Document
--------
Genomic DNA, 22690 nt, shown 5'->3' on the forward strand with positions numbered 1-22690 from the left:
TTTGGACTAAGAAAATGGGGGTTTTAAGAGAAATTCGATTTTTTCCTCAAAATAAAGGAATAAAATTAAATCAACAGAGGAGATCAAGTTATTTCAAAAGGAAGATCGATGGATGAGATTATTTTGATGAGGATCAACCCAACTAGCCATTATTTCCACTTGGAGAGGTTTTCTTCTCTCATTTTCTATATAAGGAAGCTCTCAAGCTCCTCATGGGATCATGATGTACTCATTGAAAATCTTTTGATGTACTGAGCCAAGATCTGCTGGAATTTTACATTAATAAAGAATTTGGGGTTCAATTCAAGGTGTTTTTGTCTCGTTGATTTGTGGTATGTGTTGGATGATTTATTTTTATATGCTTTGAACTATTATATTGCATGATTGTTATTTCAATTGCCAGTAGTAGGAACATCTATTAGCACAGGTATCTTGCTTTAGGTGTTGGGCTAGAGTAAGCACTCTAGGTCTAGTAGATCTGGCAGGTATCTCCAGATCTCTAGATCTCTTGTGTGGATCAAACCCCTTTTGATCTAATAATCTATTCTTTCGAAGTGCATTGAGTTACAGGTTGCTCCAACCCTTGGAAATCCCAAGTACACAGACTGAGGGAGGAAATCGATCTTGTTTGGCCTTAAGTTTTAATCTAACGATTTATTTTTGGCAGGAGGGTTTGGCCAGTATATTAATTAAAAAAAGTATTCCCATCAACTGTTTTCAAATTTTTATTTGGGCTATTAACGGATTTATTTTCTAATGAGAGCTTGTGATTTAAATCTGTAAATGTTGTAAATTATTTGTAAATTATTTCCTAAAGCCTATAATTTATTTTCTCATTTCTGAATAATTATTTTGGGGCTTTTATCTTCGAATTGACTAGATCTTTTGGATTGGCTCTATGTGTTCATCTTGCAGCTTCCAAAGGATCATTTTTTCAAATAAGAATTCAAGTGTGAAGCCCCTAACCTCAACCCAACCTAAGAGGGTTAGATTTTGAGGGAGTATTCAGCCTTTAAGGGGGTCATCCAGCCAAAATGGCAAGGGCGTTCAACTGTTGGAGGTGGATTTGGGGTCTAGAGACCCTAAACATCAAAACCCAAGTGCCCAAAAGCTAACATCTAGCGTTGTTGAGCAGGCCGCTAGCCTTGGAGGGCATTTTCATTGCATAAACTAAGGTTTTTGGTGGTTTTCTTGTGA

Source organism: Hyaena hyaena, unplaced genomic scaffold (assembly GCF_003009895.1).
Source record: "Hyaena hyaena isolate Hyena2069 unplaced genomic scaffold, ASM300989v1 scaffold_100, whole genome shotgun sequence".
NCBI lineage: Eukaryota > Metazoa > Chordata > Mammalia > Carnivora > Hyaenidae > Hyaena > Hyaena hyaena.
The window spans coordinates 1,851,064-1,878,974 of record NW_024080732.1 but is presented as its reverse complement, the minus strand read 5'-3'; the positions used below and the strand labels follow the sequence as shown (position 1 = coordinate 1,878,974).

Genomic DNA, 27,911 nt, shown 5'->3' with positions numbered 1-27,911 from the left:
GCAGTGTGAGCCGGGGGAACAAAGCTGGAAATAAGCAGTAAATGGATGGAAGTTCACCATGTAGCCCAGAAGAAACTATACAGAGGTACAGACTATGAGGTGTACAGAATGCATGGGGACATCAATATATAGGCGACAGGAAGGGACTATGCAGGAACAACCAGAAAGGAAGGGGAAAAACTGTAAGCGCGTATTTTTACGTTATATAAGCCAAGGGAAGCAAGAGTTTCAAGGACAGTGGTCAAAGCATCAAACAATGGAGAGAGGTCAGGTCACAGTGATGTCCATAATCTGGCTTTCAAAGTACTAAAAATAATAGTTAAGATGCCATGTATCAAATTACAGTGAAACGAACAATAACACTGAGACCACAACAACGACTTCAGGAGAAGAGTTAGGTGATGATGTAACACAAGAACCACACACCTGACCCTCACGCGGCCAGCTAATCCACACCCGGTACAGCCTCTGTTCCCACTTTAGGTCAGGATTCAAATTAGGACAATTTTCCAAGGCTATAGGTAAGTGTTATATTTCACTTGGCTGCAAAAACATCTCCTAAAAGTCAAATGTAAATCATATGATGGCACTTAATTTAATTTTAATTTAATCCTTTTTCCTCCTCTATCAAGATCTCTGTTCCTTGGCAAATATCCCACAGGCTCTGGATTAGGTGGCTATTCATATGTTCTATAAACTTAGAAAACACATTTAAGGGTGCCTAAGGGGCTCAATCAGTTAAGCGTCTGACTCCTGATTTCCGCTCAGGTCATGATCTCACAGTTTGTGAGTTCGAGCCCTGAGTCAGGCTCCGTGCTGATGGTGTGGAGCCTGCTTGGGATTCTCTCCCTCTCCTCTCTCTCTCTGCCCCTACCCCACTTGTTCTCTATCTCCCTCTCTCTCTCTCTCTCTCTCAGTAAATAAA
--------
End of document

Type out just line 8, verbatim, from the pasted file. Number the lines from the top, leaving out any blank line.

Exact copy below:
GCAGTGTGAGCCGGGGGAACAAAGCTGGAAATAAGCAGTAAATGGATGGAAGTTCACCATGTAGCCCAGAAGAAACTATACAGAGGTACAGACTATGAGGTGTACAGAATGCATGGGGACATCAATATATAGGCGACAGGAAGGGACTATGCAGGAACAACCAGAAAGGAAGGGGAAAAACTGTAAGCGCGTATTTTTACGTTATATAAGCCAAGGGAAGCAAGAGTTTCAAGGACAGTGGTCAAAGCATCAAACAATGGAGAGAGGTCAGGTCACAGTGATGTCCATAATCTGGCTTTCAAAGTACTAAAAATAATAGTTAAGATGCCATGTATCAAATTACAGTGAAACGAACAATAACACTGAGACCACAACAACGACTTCAGGAGAAGAGTTAGGTGATGATGTAACACAAGAACCACACACCTGACCCTCACGCGGCCAGCTAATCCACACCCGGTACAGCCTCTGTTCCCACTTTAGGTCAGGATTCAAATTAGGACAATTTTCCAAGGCTATAGGTAAGTGTTATATTTCACTTGGCTGCAAAAACATCTCCTAAAAGTCAAATGTAAATCATATGATGGCACTTAATTTAATTTTAATTTAATCCTTTTTCCTCCTCTATCAAGATCTCTGTTCCTTGGCAAATATCCCACAGGCTCTGGATTAGGTGGCTATTCATATGTTCTATAAACTTAGAAAACACATTTAAGGGTGCCTAAGGGGCTCAATCAGTTAAGCGTCTGACTCCTGATTTCCGCTCAGGTCATGATCTCACAGTTTGTGAGTTCGAGCCCTGAGTCAGGCTCCGTGCTGATGGTGTGGAGCCTGCTTGGGATTCTCTCCCTCTCCTCTCTCTCTCTGCCCCTACCCCACTTGTTCTCTATCTCCCTCTCTCTCTCTCTCTCTCTCAGTAAATAAA